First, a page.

Friday, November 16, 2012

An Oasis in the Desert

It’s quiz time! You are in northern Peru walking in a serene algarroba forest; some areas with large expanses of manicured grass, others raw desert. In a branch overhead a four-foot long iguana is peering down at you. The silence is occasionally interrupted by bird calls and the piercing cry of a male peacock with full plumage extended, perhaps warning off other males or simply strutting to impress his harem. A fox crosses your path, showing no concern over your presence. He may be hunting squirrels seen in the treetops. In the distance are three deer, laying in shade to escape the mid-day heat. You are not in a nature reserve. Where are you? Not sure? Here are a few more hints.

The path you’re walking, which seems to go on forever is squeaky-clean tile and concrete, with modern light pole fixtures. In addition to the animals, scattered in the forest are modern large buildings, also squeaky-clean and tastefully designed. The intent was obviously to blend buildings and forest to create a single entity. You are less than three minutes from the congested hustle and bustle of a major city. You are not in a zoo….so where are you?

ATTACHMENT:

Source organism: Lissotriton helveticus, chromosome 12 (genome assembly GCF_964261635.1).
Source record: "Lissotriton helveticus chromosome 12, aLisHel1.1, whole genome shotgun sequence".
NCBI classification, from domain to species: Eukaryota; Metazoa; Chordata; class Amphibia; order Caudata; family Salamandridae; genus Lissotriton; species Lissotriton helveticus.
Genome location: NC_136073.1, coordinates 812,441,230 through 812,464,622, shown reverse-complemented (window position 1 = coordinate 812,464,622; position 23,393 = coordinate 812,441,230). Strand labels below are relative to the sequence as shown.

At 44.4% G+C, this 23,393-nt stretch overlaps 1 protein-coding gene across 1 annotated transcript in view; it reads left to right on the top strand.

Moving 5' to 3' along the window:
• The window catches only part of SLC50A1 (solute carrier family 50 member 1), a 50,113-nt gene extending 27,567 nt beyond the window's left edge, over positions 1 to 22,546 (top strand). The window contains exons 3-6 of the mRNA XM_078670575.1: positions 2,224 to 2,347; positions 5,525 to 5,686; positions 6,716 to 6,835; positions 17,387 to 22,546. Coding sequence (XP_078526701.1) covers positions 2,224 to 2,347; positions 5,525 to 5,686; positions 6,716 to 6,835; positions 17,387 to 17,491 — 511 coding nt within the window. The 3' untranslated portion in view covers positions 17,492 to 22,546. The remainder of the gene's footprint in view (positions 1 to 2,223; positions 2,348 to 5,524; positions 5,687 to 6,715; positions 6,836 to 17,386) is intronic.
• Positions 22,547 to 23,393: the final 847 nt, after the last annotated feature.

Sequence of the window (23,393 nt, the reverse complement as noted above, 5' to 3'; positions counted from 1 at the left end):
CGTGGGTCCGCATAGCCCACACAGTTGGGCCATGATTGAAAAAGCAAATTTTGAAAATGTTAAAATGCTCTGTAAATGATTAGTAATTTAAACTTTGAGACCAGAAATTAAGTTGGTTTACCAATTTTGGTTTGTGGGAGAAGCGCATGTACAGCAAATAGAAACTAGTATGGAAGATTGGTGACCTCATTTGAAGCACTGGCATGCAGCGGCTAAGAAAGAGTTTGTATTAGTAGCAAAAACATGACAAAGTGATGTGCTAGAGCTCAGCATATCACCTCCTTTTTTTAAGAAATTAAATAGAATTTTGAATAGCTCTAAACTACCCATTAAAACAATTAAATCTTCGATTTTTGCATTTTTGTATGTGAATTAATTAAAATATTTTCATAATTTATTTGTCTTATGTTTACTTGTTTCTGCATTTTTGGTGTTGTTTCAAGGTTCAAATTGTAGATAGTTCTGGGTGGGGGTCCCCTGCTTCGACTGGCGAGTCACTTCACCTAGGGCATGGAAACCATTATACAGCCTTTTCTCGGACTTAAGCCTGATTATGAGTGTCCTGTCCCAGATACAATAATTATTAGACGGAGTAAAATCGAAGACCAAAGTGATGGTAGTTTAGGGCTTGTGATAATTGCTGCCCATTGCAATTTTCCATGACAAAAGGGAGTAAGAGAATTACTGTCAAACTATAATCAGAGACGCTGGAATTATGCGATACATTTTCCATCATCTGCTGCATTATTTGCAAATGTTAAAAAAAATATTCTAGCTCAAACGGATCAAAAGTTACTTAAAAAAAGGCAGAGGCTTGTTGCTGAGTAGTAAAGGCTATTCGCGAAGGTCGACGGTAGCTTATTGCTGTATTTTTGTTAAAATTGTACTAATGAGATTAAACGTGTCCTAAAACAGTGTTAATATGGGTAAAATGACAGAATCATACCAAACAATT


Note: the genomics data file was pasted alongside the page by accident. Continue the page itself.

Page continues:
The answer is you are walking in the walled-in 320 acre campus of the University of Piura in Piura Peru. Founded in 1969 this university, also located in Lima is ranked among the top 10 universities in Peru. It offers undergraduate degrees in educational sciences, economics and business, communication, law, humanities and engineering. It also boasts of a language center where English is taught, and a Confucius Institute that works in cooperation with the Capital Normal University in Beijing.” Post graduate courses are offered for some of the schools.

Attending the University of Piura – often referred to as UDEP is not inexpensive by Peruvian standards for the upwards of 4000 students enrolled. Financial aid can be applied for, but without it tuition for the school of economics and business for example is $1,160 per month, or $9280 per year for the 8 months of classes. For comparison, the annual tuition cost for the University of Wisconsin – Madison is $10,378. Room and board for out of area students, which are private homes located off campus contracted with by UDEP adds another $350 per month.

Most private universities in northern Peru cost considerably less, and the national universities 80% less than the expense of attending UDEP. Does the reputation and beautiful campus translate into a better education?  In the absence of information regarding faculty qualifications, graduation rates, campus recruiting and job placement one can only speculate, but the fact that many prominent Peruvian families have sent/are sending their children to attend would suggest that it’s a good bet.